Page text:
New flights to Barcelona have been secured by Birmingham Airport just days after a daily service to New York was unveiled.
The Post can reveal Vueling Airlines will launch a Birmingham to Barcelona service next June, with five flights a week, after it emerged that American Airlines would fly to John F Kennedy Airport daily from May 8.
Both flights have links with British Airways and Birmingham Airport chief executive Paul Kehoe said he hoped it was a step towards convincing the flag carrier to return to the city eight years after pulling out.
Meanwhile he is also keen to add more US destinations, with thousands of people every week heading from the region to Heathrow and Manchester to fly to the States.
Mr Kehoe said: “Vueling Airlines will launch a Birmingham to Barcelona service next June, five flights a week.
“Vueling are owned by British Airways, so it will be another carrier carrying a BA codeshare. It might not have a blue and white tail but it is a codeshare and reinforces BA’s return to Birmingham.
“Within the space of two days we are seeing a BA presence at Birmingham – good for customers, more choice.”
While flights to Barcelona are already on offer in Birmingham from Ryanair and Monarch, Mr Kehoe said the city was still under-served.
The Post revealed online this week that the JFK flights would complement the existing route between Birmingham and Newark operated by United Airlines from Birmingham.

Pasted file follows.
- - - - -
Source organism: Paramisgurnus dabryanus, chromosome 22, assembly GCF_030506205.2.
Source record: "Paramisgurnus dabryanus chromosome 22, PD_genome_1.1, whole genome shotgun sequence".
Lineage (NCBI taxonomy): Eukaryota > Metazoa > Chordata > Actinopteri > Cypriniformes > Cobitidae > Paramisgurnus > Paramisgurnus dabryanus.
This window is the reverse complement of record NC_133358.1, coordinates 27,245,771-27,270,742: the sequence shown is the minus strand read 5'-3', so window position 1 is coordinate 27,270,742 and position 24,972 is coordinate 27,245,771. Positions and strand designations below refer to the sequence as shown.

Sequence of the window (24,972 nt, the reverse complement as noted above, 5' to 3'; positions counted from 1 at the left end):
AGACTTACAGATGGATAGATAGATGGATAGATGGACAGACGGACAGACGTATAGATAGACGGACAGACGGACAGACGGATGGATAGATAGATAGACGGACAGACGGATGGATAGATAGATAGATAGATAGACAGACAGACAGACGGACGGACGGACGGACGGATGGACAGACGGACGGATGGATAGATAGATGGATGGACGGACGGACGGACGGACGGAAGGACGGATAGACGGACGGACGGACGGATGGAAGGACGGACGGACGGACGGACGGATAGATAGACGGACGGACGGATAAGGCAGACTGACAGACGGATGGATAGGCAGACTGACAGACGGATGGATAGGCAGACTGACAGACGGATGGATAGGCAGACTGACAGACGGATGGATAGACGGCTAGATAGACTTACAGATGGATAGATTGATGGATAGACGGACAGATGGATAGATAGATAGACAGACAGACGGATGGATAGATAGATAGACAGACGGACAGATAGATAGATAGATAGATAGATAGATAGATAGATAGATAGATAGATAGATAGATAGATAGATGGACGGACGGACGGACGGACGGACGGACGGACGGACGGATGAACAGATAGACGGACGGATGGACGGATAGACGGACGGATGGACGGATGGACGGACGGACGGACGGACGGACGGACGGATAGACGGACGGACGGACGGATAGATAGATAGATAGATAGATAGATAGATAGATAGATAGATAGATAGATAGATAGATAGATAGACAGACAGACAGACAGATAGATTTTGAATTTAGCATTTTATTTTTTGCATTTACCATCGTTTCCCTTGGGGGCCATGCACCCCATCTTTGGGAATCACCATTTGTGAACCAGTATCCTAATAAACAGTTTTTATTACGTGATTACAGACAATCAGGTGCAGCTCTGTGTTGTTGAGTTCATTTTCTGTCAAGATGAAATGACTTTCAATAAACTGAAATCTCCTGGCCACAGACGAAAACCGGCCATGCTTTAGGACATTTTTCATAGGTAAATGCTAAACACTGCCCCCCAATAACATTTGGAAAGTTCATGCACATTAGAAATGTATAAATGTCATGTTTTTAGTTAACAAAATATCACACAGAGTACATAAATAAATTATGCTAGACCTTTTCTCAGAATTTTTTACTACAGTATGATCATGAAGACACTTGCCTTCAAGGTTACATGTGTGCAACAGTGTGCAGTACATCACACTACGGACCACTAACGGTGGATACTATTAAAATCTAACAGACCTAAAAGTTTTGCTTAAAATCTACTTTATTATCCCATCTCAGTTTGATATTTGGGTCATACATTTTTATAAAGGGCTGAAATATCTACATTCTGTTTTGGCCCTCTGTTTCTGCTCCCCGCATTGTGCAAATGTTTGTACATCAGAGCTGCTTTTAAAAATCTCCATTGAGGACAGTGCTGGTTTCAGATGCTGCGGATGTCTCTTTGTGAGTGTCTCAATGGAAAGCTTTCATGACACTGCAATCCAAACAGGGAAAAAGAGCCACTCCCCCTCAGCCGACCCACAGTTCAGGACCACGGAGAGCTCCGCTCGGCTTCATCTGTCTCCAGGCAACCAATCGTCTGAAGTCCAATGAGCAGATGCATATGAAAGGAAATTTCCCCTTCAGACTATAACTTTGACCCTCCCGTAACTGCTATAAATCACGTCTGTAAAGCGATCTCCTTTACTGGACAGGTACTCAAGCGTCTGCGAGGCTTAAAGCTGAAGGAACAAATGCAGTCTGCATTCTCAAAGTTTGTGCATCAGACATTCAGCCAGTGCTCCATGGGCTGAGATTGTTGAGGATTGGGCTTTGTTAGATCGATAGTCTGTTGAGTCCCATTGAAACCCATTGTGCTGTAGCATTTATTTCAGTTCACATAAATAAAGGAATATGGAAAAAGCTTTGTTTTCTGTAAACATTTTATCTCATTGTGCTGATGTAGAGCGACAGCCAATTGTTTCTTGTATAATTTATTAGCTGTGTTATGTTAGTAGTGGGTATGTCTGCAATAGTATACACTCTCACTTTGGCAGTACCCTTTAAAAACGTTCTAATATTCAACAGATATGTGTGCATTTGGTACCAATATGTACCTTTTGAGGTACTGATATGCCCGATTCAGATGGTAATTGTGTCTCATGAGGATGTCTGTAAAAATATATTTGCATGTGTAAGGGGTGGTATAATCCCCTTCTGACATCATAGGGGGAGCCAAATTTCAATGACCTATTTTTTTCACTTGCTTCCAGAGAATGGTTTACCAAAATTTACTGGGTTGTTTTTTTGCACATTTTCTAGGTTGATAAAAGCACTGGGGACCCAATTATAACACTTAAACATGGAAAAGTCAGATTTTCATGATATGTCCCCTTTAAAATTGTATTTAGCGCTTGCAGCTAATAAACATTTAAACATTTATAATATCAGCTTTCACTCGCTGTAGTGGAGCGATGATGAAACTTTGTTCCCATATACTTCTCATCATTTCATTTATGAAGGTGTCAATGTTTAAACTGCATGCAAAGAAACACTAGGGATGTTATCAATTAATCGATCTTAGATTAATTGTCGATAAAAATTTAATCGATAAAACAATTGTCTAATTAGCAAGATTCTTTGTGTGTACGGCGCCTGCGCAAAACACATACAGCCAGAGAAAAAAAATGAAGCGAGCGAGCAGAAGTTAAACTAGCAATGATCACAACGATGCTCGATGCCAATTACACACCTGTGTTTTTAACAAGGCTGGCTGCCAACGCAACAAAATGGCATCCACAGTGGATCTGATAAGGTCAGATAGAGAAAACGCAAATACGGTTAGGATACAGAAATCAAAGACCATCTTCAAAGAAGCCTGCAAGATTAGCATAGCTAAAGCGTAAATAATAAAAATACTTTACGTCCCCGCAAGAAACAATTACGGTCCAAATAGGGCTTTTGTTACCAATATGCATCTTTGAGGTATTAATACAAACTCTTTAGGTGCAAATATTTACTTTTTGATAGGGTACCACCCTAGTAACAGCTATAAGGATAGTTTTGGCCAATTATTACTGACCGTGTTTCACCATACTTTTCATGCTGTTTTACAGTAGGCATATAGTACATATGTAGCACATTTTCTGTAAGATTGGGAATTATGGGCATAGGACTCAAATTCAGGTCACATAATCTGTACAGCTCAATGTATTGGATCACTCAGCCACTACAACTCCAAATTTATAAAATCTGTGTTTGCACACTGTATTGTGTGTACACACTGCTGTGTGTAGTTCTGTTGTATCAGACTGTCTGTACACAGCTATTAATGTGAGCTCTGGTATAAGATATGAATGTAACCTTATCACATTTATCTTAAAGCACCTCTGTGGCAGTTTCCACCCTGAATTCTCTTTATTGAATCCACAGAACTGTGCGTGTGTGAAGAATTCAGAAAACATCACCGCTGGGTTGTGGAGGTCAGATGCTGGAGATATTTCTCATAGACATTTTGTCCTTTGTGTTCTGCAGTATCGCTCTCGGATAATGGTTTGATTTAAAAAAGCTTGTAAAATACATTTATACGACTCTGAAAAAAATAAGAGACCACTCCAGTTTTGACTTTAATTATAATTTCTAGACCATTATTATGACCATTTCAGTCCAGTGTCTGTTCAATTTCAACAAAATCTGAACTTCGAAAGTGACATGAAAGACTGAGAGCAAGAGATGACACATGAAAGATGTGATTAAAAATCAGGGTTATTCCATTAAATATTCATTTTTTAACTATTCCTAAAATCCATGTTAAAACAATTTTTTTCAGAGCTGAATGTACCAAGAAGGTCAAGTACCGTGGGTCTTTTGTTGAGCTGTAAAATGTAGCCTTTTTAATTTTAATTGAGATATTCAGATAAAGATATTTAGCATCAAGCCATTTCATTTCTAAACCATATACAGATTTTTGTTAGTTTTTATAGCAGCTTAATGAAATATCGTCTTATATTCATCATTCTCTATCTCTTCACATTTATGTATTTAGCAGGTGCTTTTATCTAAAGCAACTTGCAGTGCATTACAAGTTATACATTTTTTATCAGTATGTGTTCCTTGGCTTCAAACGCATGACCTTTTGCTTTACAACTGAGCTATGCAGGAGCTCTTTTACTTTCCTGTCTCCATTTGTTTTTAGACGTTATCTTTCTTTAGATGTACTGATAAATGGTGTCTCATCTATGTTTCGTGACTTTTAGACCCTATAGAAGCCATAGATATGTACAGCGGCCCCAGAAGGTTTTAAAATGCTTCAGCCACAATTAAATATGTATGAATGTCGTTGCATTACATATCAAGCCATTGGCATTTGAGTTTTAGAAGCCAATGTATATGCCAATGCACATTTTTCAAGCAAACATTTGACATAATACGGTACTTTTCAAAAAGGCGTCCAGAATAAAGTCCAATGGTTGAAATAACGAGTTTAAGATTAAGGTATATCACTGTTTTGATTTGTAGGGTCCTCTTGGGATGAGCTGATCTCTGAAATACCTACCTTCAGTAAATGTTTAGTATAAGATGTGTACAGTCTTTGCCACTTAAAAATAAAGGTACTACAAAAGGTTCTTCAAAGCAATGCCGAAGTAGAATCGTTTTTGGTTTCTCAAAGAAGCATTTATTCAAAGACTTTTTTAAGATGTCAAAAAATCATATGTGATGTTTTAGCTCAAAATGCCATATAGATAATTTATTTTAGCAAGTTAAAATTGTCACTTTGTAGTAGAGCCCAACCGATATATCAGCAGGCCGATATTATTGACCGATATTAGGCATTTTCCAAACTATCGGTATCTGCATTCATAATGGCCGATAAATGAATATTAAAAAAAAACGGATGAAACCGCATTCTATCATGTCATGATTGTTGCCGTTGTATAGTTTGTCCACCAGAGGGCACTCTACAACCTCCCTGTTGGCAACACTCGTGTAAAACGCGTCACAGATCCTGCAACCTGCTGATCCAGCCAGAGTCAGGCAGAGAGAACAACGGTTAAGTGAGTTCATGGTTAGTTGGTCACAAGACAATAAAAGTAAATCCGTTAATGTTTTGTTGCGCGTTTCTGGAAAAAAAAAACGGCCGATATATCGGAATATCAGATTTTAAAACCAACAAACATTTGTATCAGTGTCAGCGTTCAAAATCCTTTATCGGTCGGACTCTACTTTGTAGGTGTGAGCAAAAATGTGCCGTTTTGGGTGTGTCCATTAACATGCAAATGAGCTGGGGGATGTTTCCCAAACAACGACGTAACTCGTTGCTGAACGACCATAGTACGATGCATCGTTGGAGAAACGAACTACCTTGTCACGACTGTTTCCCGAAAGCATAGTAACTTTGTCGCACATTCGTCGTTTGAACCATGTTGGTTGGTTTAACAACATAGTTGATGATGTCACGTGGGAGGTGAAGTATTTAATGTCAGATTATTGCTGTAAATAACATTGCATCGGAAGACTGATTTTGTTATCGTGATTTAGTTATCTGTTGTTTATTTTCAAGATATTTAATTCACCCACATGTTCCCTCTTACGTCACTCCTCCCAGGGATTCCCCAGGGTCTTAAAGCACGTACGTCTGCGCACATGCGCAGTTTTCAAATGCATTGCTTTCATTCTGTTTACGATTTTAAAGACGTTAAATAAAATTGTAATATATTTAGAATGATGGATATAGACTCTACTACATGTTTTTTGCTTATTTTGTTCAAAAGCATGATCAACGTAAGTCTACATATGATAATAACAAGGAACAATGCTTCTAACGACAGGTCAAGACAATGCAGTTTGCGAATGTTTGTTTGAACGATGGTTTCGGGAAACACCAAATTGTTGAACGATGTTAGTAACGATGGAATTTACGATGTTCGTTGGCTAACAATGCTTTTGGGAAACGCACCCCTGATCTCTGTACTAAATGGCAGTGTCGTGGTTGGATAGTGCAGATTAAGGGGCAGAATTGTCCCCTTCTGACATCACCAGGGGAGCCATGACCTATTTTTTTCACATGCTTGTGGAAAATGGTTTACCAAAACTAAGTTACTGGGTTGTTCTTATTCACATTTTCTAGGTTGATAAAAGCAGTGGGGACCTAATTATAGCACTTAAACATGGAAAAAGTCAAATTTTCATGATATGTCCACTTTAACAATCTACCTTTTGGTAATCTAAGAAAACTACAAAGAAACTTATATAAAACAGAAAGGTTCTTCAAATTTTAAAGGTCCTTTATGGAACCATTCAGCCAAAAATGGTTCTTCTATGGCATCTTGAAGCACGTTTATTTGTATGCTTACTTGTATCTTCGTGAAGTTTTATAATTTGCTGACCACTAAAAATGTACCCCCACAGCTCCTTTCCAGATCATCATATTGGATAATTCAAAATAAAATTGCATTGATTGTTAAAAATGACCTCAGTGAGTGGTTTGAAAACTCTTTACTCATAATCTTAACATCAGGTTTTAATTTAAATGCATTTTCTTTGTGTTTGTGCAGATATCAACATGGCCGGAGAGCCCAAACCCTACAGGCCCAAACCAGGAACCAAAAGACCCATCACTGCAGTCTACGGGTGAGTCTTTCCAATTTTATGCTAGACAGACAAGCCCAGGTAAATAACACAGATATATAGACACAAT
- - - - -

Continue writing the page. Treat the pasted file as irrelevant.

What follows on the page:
Through the American Airlines and British Airways joint business and Oneworld airline alliance, they will offer a British Airways code share, allowing customers to earn and redeem BA air miles and Avios points.
Mr Kehoe said there were in excess of 150,000 people from this region flying to New York who go from Heathrow, Manchester or Gatwick to fly to JFK.
Now, he is keen to secure services to other US cities after the runway extension opened earlier this year opened up the whole of the US.
He said: “I am hopeful this American Airlines decision to come back to Birmingham is a vote for that and hopefully longer term we will be able to pick up more long-haul flights, if the routes have enough passengers to sustain it – like Dallas, or Chicago or LA – which we are capable of doing with the runway.”
He added: “I think American Airlines is a good product, the reason they left 14 years ago was because of 9/11.
“We were serviced by British Airways from Eurohub. That went away through the recession. That complements other services we have got. I mentioned United, also the new service with Iceland Air via Reykjavík to eight US cities.
“The customer has got choice. If they are prepared to do a layover in Reykjavík, they can get some very good deals.”
The loss of British Airways to the airport in 2006, after more than 60 years, has been an ongoing bitter pill to swallow. It meant thousands of job losses but, moreover, reputational damage for Birmingham Airport in its efforts to encourage passengers from the Midlands and beyond to choose to fly from this city.
Mr Kehoe believes the latest progress was a step in the right direction.
He said: “More importantly to me it does bring British Airways to Birmingham and puts us on the British Airways map. A lot of people were British Airways fans and the feeling was they were not here.
“All flights now operated by British Airways and American Airlines across the Atlantic are in this joint venture – Oneworld alliance.”
He added: “If we can make a success of these two BA routes who knows what might happen.
“We need to impress upon them that Birmingham Airport really wants BA back. In my wildest dreams I would love them back. They are still the flag carrier for the UK.”